David’s challenge and the table offer great entry tasks into the study of GFCs, coprimes, Euclid’s Algorithm and several branches of mathematics that build from them. Before the Algorithm is even named and formalized, students get to explore its mechanisms and formalize their own rules based on their mapping activities. Once they master the code and table, they can learn the corresponding Algorithm schema with emphasis on matching the items of the schema to the mapping on the table and the methods in the code. Then the Algorithm can be named and its uses illustrated.

For those students who do not know code, the teacher can interpret the code with them and offer scaffolding afterward. The code is probably easier to understand than an instruction list, if instead of treating it as code, the teacher treats it as an outline of process. Notice the subtle difference here between instruction (do this) and process (this is how this works).

The table doesn’t just determine GFCs and coprimes, it illustrates how greatest common factors and relatively prime, or coprime, numbers are calculated. It also illustrates why negative integers do not produce finite results, except where a=b, and why a=0 returns b and b=0 returns a.

One question that might remain is what the table and code return. In the case of positive integers, the returns are obviously GCFs or 1. Interpretation can determine whether the initial values are coprime or related by common factor. But what does the return of a when b=0 and the return of b when a=0 mean?

Quite simply the returns are the divisors of the numbers being analyzed. So, if one of those numbers is zero, it stands to reason that the other number is a viable divisor of zero. For instance, when b=0 and a=3, the return of 3 signifies that zero is divisible by three. Arithmetically, when a=b=0, infinity or undefinable should be returned, since conventionally no number “can” be divided by zero. This is the one flaw in this code and table.

In order for the constructed table to be a viable tool for learning Euclid’s Algorithm, it should be printed out or created with non-erasable ink and the mapping should be done with pencil and eraser. The table can be used several times then to build literacy, mastery and fluency of Euclid’s Algorithm.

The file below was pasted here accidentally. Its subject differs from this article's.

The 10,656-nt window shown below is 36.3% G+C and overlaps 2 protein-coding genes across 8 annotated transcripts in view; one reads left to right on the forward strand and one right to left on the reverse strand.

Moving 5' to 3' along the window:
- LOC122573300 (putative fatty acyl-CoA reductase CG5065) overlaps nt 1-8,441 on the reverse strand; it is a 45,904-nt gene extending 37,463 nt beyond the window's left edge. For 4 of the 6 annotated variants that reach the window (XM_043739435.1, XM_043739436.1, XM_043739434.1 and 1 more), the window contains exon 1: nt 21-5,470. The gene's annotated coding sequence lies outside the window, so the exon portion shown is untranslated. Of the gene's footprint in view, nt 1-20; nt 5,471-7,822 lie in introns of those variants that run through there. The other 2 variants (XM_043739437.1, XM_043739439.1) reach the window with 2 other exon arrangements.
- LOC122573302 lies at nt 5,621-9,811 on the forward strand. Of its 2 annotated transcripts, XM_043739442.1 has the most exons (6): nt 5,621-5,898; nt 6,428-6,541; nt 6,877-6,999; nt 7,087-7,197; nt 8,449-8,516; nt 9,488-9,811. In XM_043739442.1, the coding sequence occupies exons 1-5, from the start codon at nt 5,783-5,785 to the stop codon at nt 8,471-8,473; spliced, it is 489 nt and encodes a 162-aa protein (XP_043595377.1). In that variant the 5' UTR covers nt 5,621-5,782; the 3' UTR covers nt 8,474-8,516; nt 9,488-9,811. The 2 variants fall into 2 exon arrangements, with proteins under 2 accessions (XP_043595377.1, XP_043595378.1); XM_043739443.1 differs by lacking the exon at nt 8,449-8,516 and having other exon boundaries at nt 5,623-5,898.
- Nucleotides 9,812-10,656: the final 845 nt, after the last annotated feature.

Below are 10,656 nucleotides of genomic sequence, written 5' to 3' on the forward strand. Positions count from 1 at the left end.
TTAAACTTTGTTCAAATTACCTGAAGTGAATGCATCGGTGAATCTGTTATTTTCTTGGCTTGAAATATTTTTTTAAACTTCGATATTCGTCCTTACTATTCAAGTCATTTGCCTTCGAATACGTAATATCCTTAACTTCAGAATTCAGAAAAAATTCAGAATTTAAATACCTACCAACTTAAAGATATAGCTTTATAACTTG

Do you have any tasks that engage students in active learning of the outcomes, content, skills and concepts you are teaching?

3 thoughts on “The Algorithm in the Code: Building an Inquiry Tool

  1. I really like how systematic you were in solving this challenge. One of the interesting things I’ve noticed when I pose this challenge to teachers is that very few of them approach the challenge with the same skills they teach their students to use (systematic reasoning, guess and check, collaborate with a neighbour, etc…). I’m collecting some other algorithms to use as challenges so I can differentiate the challenges a bit better for other groups. Also, I’d like to find a way to make this pseudocode clearer for a non-coder to understand. Maybe I need to write the algorithm in words?

    • Thanks David. It was a fun challenge. I thrive on challenges that engage me in thinking. What really wowed me about this challenge is that interpreting the code was just the beginning. I liked that the “answer” to the code (creating the table) produced a new puzzle that worked hand in hand with the code to actively investigate an otherwise “abstract” or hard-to-understand concept and algorithm. I further like that this table, and the code (I really should be using pseudocode, shouldn’t I?), offered a tool that students can use to learn Euclid’s Algorithm. This, as far as I am concerned, is the essence of good teaching, certainly one that will influence student understanding and confidence for an extended period.

      I have always wondered if being a substitute teacher, rather than a contract one, influences how I learn and teach. I am unsure whether I would have approached and solved this problem the way I did if I had lesson plans to design with the nuances of my students in mind. I think I would be more explicit and less constructive than I am now. As it is now, I teach teachable moments and diagnostically and formatively. I rather enjoy that. It keeps me modelling and learning along with my kids.